Down To Earth|February 16, 2020
The expansion of the universe is accelerating and scientists do not seem to agree on its rate. Why?
All observers agree that the expansion of the universe is accelerating (owing to “dark energy”, whose nature we do not understand, but which represents the energy of vacuum without matter). But there is a debate regarding the expansion rate. We can infer the expansion rate that the universe should have today based on the data we have on the cosmic microwave background [cmb is an elusive radiation that emanated at or after the birth of the universe and extrapolating its trajectory to present time is one of the ways to calculate the expansion of the universe]. But some observers who measure the actual expansion rate today argue that their measured value disagrees with the expected value at a statistically significant level.
Some scientists are calling for new physics to explain the discrepancies. What could this new physics be?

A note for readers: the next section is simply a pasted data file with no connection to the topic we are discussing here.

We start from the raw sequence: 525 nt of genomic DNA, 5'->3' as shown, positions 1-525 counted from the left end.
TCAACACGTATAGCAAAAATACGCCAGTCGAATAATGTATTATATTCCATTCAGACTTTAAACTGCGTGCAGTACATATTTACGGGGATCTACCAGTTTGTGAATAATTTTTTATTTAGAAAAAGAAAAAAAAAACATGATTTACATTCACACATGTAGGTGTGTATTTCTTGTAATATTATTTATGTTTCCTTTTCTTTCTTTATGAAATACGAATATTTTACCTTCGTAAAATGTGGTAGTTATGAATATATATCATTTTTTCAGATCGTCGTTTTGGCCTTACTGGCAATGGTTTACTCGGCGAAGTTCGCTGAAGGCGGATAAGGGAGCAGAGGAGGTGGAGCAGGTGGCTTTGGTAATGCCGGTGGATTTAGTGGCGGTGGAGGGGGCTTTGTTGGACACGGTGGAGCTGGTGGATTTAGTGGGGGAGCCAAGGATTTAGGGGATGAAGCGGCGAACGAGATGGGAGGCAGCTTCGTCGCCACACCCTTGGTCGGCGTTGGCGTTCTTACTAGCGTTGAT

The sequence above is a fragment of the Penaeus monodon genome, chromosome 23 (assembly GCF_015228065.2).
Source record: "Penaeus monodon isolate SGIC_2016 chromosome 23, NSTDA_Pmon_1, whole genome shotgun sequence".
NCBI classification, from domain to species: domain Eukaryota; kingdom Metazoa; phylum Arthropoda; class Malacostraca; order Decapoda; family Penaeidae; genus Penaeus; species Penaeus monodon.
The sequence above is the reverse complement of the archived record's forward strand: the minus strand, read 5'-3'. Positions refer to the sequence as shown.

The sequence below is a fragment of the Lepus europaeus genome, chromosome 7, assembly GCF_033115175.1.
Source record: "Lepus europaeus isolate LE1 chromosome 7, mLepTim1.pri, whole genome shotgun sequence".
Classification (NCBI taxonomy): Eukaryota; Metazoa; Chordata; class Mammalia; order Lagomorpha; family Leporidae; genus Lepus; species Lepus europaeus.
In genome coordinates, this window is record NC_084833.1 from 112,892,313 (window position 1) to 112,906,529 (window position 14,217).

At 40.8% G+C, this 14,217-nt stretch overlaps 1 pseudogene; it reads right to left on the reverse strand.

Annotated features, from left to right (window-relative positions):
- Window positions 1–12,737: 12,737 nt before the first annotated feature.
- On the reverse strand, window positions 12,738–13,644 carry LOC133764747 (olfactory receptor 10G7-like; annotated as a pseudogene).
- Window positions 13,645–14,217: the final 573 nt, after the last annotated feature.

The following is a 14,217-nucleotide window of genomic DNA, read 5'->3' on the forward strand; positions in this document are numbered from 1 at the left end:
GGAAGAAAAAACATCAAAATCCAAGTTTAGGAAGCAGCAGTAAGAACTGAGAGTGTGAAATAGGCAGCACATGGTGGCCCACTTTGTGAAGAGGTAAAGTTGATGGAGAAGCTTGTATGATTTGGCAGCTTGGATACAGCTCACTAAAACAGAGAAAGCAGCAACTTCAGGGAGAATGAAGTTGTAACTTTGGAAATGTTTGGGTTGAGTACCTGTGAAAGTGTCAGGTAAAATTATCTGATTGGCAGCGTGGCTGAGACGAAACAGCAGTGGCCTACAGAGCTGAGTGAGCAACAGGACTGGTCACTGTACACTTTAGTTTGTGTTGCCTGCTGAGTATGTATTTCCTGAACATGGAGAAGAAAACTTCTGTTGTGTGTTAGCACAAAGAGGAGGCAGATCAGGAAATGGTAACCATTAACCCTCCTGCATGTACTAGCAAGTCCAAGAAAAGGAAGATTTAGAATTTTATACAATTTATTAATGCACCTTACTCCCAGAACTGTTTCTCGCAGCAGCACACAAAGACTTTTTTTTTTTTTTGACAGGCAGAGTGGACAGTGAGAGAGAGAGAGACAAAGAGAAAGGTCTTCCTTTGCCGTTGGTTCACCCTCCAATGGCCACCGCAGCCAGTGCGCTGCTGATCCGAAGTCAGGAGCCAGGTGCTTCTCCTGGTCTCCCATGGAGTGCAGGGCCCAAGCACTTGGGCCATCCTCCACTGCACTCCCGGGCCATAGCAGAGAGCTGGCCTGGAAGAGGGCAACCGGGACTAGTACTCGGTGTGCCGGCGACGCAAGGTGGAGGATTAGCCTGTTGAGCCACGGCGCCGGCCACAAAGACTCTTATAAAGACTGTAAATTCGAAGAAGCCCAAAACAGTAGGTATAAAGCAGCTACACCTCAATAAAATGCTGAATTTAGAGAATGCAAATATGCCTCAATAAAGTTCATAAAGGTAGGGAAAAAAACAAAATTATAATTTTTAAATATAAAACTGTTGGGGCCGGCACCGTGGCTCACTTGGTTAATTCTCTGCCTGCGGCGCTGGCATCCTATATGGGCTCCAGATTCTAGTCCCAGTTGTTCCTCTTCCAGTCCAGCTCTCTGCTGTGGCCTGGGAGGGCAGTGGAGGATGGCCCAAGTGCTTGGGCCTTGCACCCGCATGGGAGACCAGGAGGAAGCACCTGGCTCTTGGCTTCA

The discrepancy in expansion rates could indicate some new physics or some unexpected behaviour of dark matter and dark energy between the time when the cosmic microwave background was produced (400,000 years after the Big Bang) and today. We do not know if that is the case. [Scientists estimate that 27 per cent of the universe is dark matter which does not absorb, emit or reflect light and whose existence is inferred only from the gravitational effect it seems to exert on visible matter.]
How close are we from understanding the true nature of dark energy and dark matter?
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February 16, 2020